Measuring Program Success

A couple of months ago I had a conversation with a colleague who questioned how can we measure the success of public outreach programs in archaeology.  Specifically, she asked “How do we know that one shot archaeology week/month events are meaningful to the participants the day after?  How can we tell if the events are successful?”

I have thought about her questions more of late.  How do we measure success?  At the C.H. Nash Museum, this question was particularly relevant as we completed our recent Museum Assessment Program sponsored by the American Association of Museums.

Here are some thoughts on measuring program success:

  • Our staff concluded that attendance numbers and revenue dollars should not be the primary measure of success.  It’s nice to see income come closer to offsetting our expenses but as a small nonprofit, we know that even doubling our attendance is not going to allow us to break even.
  • Rather, we are thinking of ways to measure how well our programs and outreach align with our Mission Statement.  The alignment is not readily measured in dollars and cents and attendance numbers.  We also expect that to the extent we demonstrate an aggressive alignment with our mission, donor giving will increase.
  • Educational and outreach opportunities are central to our Mission Statement.  Schemes of pre and post testing visitors knowledge might not be a good gauge of success – particularly for our adult visitors.  A recent article in the Boston Globe reported that the simple presentation of facts is not an effective means to change an individual’s perspective on an issue.  But the article revealed an interesting point – the testing involved presumed experts telling people their assumptions were in error.  The article did not discuss instances when individuals participated in a process of discovery about alternative explanations for a set of phenomena.  The process described in the article is like standing up in front of a town meeting and saying that the beloved founder was a real scoundrel.  An alternative and more engaged approach might be to provide the town folks copies of the beloved founder’s diaries, testimony from his/her spouse, etc. etc and let the citizens decide if he/she was a scoundrel – an engaged participatory approach.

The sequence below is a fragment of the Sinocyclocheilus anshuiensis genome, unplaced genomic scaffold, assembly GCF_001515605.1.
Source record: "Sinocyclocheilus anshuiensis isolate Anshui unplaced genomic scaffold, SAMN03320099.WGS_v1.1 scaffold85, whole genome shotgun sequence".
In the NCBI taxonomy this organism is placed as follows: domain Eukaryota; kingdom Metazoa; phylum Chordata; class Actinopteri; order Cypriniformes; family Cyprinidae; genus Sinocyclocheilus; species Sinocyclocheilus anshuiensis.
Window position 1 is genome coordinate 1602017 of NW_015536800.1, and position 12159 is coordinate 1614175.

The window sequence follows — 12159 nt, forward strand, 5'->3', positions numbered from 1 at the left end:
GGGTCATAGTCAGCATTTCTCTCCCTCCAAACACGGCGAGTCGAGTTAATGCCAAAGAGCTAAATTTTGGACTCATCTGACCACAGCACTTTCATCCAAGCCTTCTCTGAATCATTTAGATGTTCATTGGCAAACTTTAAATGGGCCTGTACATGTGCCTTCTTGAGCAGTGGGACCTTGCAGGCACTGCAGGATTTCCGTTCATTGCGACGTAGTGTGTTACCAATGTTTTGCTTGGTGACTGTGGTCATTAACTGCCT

• Specific to the Archaeology Week/Month event, here is an example – in years past I gave Archaeology Month presentations in Belzoni, Mississippi, location of the prehistoric Poverty Point Culture’s Jaketown site.  The bulk of the site remains in private hands and is routinely collected by avocational archaeologists.  In my presentations, I talked about the distributional patterns of artifact types at other Poverty Point culture sites.  Attendees heads nodded in agreement about such patterns at Jaketown as well.  After the talk, several of the collectors would tell me about the patterns they noted.  We visited a bit, then I packed up my slides and drove the several hours back home to northeast Louisiana.  I went back the next year for Archaeology Month with the same general story, resulting in more nodding heads, and more talks and visiting after the presentation – but despite my suggestions, none of the collectors thought to actually record the location of their newly collected materials.  In hindsight, it’s probably the height of professional arrogance to think that a once a year preaching the Archaeology Gospel should result in everyone being saved.
  • This comes full circle back to the conversation with my colleague on how to measure success.  First, such changes likely are measurable only over extended periods of time.  Perhaps the point is that we really should not expect more from Archaeology Month/Week events than success as measured by attendance data.  Perhaps the real success is the extent that we use the Archaeology Day event as an opportunity to begin building a relationship with folks on an engaged and long-term basis where the less tangible measures can be made.
  • We seem to have a choice –  if we are expecting more substantive successes, then we likely will need to begin investing in more long-term strategies and commitments.  For example, at the C.H. Nash Museum, we have gone from 5-10 people showing up for our monthly Volunteer Day events to over 40 this past month.  We can talk about our short supply of staff and competing priorities, but building engaged relationships with these volunteers flows directly through our Mission Statement.  To do otherwise is counter to our mission.  The more sustained engagement today with the 40 is where we will develop the stakeholders who down the road will become advocates and participate in the Museum’s Mission.
  • So, in addition to attendance and revenue numbers, are good measures of success the number of volunteer hours over time, feedbacks in social media, number of letters written to elected officials on cultural resource preservation, and so forth?

How do you measure your success in public outreach?

  5 comments for “Measuring Program Success

    • August 12, 2010 at 10:22 pm


      Most definitely you may use the post as a guest column. Send me your email address and I will send you a headshot.

  1. July 8, 2013 at 12:24 pm

    I think this applies to everybody….”if we are expecting more substantive successes, then we likely will need to begin investing in more long-term strategies and commitments.” I wish we actually did do that! Interesting post, Jo

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